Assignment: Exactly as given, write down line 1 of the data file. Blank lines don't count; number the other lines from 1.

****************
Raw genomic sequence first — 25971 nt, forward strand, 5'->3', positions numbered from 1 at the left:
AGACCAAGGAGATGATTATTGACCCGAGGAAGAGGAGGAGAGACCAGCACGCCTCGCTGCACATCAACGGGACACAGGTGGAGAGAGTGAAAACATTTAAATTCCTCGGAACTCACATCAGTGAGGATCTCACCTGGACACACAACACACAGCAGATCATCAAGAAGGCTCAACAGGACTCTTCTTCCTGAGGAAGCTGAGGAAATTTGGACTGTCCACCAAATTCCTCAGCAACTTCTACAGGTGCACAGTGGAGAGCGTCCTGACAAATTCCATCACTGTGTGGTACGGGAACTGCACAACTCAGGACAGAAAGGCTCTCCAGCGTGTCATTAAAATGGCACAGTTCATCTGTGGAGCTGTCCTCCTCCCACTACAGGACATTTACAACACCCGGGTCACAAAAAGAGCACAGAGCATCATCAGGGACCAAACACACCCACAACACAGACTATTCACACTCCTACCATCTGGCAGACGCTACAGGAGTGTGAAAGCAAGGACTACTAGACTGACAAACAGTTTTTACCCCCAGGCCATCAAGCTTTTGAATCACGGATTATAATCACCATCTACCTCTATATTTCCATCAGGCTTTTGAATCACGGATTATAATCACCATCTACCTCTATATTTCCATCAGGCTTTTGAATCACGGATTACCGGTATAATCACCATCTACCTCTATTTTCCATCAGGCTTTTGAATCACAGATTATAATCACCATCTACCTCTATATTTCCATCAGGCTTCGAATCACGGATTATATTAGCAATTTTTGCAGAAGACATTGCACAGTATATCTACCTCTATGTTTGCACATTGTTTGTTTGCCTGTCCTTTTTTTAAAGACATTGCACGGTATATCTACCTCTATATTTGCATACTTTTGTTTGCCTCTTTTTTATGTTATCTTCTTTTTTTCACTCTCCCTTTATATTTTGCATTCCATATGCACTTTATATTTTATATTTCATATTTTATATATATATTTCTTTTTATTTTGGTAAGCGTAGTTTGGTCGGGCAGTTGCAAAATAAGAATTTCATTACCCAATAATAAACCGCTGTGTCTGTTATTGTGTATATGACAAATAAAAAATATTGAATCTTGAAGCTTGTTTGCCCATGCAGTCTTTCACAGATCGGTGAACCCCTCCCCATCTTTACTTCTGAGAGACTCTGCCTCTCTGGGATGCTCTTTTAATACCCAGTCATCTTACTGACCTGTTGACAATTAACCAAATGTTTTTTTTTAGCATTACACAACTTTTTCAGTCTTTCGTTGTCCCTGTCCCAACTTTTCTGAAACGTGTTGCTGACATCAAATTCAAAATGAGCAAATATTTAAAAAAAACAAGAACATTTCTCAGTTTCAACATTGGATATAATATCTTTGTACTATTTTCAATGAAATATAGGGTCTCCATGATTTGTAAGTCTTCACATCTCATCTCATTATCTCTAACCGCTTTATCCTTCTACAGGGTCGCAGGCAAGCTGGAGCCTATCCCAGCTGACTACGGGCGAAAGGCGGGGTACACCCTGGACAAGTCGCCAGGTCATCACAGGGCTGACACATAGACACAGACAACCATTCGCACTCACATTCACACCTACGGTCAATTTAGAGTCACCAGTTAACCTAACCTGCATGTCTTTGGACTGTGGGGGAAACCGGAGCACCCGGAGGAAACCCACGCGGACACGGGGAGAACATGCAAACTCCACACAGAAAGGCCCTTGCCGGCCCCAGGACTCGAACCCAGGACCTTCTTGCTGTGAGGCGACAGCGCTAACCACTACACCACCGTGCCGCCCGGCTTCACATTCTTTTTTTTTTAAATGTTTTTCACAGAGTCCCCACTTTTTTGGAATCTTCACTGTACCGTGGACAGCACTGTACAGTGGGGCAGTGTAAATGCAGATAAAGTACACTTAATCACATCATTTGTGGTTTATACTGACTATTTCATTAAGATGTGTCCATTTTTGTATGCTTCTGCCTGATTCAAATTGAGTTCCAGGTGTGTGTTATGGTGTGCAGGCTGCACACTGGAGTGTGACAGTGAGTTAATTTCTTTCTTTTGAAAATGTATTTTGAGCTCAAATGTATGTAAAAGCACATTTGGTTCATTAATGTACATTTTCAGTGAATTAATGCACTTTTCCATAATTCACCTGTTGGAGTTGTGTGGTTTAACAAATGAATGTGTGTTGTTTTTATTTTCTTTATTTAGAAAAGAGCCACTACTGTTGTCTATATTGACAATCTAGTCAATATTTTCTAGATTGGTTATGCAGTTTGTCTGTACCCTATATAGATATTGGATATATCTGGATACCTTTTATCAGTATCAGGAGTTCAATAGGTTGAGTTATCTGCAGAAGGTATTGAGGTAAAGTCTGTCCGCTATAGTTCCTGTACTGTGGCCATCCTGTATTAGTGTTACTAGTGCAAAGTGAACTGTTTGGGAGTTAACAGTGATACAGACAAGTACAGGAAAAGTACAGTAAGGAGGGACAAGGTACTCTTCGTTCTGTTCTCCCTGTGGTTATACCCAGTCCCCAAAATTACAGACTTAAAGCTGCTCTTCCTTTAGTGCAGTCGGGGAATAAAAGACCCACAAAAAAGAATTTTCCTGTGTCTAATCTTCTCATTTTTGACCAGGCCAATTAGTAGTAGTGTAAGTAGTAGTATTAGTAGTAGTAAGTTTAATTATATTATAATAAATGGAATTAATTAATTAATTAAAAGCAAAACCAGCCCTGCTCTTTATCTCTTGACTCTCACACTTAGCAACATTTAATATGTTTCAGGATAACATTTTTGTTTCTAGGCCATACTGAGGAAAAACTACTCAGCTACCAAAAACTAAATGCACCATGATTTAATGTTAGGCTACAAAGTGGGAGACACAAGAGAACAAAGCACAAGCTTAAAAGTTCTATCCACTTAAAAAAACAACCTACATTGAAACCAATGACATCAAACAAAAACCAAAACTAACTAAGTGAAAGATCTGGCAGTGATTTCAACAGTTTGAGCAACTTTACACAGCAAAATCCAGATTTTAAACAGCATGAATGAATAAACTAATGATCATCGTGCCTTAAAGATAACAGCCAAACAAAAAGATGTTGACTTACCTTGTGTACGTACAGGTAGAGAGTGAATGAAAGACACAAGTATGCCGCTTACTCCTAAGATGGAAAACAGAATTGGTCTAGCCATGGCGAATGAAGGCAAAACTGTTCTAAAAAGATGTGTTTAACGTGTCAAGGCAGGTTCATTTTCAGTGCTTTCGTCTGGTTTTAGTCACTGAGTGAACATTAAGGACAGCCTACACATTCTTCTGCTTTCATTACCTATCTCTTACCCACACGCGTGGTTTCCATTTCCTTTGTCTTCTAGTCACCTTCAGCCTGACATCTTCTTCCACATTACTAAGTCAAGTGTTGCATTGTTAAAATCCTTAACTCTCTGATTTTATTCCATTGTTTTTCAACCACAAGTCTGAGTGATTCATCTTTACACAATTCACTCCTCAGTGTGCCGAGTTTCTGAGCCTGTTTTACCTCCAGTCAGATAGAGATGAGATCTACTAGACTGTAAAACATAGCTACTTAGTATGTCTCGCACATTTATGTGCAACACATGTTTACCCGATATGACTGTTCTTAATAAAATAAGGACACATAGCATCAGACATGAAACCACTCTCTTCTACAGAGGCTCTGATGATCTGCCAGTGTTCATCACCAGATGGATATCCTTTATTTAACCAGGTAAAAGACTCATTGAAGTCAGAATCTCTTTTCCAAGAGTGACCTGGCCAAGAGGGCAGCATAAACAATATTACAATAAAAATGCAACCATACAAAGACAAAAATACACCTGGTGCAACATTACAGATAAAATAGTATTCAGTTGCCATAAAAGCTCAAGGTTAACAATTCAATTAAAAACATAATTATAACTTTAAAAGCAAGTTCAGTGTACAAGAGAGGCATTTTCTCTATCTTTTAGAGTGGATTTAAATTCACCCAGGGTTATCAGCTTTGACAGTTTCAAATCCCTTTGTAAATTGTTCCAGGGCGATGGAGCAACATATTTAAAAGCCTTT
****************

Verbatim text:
Raw genomic sequence first — 25971 nt, forward strand, 5'->3', positions numbered from 1 at the left: